Forthright communication regarding who you are means you stop apologizing for yourself, and own that you are in charge of your identity, and decide who you want to be, living as best you can the life you’ve been given.  That’s the very definition of charisma – feeling comfortable in your own skin.

truthinessSometimes you might feel the urge to hide stuff you’re afraid no one can accept, as if you’ve forgotten you’re not alone in being human.  I had another gay client who was 69 years old and HIV+.  He wanted to date online, but was terrified to reveal the truth about his age or his HIV status.  Instead, he ran a profile with no photo or details, and lied about how old he was.  Predictably, no one answered, and he was crushed.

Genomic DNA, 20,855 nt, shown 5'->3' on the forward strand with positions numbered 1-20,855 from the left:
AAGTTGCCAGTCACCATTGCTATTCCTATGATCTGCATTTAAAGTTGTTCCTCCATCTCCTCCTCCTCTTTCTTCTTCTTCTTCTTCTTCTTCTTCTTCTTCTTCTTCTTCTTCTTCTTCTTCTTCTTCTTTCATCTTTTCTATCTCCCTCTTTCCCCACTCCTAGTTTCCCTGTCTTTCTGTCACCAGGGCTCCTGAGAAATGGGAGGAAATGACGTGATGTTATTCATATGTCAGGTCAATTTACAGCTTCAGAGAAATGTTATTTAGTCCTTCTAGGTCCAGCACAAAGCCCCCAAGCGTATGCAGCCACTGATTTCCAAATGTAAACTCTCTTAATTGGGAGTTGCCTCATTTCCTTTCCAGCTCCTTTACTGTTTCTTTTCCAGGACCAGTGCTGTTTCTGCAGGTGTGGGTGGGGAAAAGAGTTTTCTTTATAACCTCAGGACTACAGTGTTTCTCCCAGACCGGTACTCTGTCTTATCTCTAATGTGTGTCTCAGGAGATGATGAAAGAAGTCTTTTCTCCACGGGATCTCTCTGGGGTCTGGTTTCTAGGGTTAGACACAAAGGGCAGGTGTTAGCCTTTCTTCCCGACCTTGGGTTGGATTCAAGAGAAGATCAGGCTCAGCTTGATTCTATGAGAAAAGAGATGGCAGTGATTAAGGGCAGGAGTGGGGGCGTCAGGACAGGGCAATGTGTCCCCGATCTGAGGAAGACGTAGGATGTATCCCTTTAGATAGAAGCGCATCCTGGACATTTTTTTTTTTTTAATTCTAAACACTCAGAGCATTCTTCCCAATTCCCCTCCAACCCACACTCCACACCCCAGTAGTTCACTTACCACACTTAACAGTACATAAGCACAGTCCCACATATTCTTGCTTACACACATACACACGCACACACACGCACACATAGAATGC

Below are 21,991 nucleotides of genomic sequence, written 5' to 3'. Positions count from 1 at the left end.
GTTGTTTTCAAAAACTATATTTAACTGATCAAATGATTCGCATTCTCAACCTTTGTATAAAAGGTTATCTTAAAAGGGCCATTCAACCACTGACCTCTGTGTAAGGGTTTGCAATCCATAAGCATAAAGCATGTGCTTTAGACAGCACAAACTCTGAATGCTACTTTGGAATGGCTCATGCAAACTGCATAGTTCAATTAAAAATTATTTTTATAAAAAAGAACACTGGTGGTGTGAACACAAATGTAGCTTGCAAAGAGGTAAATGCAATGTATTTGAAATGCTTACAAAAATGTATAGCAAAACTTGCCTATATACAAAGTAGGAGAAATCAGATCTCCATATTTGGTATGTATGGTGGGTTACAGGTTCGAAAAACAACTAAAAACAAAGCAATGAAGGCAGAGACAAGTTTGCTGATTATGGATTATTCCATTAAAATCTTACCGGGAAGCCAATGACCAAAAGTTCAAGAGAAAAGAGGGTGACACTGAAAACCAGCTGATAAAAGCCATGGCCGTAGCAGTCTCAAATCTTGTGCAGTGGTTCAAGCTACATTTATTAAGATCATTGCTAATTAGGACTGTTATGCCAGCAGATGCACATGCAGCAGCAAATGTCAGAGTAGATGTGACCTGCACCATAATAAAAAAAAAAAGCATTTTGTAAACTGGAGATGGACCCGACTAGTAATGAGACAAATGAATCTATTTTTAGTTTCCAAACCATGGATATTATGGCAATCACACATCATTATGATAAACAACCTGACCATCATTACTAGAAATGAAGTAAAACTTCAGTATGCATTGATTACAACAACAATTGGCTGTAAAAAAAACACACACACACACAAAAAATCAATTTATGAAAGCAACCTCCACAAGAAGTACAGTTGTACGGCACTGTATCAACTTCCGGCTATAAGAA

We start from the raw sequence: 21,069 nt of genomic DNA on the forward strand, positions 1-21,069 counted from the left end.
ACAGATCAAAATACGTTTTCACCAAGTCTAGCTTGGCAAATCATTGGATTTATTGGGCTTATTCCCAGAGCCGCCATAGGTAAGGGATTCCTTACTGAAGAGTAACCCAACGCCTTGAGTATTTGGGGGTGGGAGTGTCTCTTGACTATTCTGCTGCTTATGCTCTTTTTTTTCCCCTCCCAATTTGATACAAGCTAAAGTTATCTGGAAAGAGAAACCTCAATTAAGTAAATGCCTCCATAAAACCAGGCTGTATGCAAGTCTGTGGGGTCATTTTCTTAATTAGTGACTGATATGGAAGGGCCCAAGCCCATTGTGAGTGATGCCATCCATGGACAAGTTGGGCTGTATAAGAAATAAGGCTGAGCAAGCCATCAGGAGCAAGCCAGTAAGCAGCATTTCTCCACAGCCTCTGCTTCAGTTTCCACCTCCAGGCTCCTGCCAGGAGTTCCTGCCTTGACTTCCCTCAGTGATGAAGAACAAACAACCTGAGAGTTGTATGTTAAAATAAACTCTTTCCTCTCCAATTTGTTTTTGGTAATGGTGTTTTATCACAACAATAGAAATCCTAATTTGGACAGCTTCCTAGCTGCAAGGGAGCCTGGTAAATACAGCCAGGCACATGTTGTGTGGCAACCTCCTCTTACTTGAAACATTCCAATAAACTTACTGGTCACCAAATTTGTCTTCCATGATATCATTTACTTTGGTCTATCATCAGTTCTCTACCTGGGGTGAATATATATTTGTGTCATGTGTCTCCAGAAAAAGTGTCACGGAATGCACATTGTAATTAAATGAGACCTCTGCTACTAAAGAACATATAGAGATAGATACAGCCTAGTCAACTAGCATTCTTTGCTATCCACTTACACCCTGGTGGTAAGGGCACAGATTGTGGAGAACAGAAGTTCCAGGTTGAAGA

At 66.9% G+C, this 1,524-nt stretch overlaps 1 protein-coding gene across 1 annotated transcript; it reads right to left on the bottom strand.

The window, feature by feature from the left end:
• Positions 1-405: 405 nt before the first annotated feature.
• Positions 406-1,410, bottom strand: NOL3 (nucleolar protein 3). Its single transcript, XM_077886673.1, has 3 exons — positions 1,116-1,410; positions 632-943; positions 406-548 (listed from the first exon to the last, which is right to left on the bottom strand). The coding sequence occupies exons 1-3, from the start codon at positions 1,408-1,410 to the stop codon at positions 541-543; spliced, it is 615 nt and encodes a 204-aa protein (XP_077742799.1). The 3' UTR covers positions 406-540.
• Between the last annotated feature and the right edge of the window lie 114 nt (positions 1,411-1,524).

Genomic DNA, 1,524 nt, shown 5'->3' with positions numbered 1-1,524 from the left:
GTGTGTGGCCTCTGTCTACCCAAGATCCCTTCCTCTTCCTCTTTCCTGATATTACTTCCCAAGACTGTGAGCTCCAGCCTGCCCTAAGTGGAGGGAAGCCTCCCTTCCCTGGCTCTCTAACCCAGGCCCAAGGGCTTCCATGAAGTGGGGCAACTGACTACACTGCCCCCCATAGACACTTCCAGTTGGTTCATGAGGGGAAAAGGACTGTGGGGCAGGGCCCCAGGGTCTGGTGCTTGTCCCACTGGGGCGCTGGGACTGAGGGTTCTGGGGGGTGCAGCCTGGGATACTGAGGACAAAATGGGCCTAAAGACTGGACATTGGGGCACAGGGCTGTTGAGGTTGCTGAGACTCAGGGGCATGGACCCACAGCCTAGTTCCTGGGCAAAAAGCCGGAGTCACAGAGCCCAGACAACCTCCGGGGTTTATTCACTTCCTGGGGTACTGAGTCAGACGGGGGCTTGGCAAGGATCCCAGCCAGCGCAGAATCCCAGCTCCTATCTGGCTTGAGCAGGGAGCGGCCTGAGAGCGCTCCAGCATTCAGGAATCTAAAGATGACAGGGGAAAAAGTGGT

I suggested he bite the bullet and tell the truth.  It took weeks to bring him around, but finally he put up a pic (he was actually a good-looking guy) and revealed both his age and status.  Lo and behold!  Dozens of gay men in their 60’s and 70’s started coming out of the woodwork, many of them also HIV+.  It only took one person with the courage to stand up and stop apologizing for the reality of his life, and everyone else followed.

Back to that first client.  We talked about possible approaches to his “truthful” profile, and came up with something along these lines: (more…)

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“He lets me down every time.  Why did I think this time would be different?  Was it because I needed him so much?”

We sat in silence, in my office, while I gave my client the space she needed to have her tears.  She had just crossed the country to Oregon to visit a father she barely knew.  The visit was intended to give their relationship another chance, but sure enough he was worse than ever – drunk and abusive.  His first comment when she stepped off the plane was about her weight.  She was crushed.